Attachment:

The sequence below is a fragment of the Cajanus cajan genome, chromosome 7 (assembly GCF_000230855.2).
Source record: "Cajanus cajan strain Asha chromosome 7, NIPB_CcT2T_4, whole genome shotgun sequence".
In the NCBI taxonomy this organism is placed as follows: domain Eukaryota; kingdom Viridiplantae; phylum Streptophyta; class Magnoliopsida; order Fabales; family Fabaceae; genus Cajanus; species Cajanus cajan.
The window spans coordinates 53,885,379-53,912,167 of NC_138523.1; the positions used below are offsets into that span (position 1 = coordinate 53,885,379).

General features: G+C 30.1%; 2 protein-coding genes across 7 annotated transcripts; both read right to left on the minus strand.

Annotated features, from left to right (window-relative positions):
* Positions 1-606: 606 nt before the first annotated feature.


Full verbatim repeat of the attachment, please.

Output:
The sequence below is a fragment of the Cajanus cajan genome, chromosome 7 (assembly GCF_000230855.2).
Source record: "Cajanus cajan strain Asha chromosome 7, NIPB_CcT2T_4, whole genome shotgun sequence".
In the NCBI taxonomy this organism is placed as follows: domain Eukaryota; kingdom Viridiplantae; phylum Streptophyta; class Magnoliopsida; order Fabales; family Fabaceae; genus Cajanus; species Cajanus cajan.
The window spans coordinates 53,885,379-53,912,167 of NC_138523.1; the positions used below are offsets into that span (position 1 = coordinate 53,885,379).

General features: G+C 30.1%; 2 protein-coding genes across 7 annotated transcripts; both read right to left on the minus strand.

Annotated features, from left to right (window-relative positions):
* Positions 1-606: 606 nt before the first annotated feature.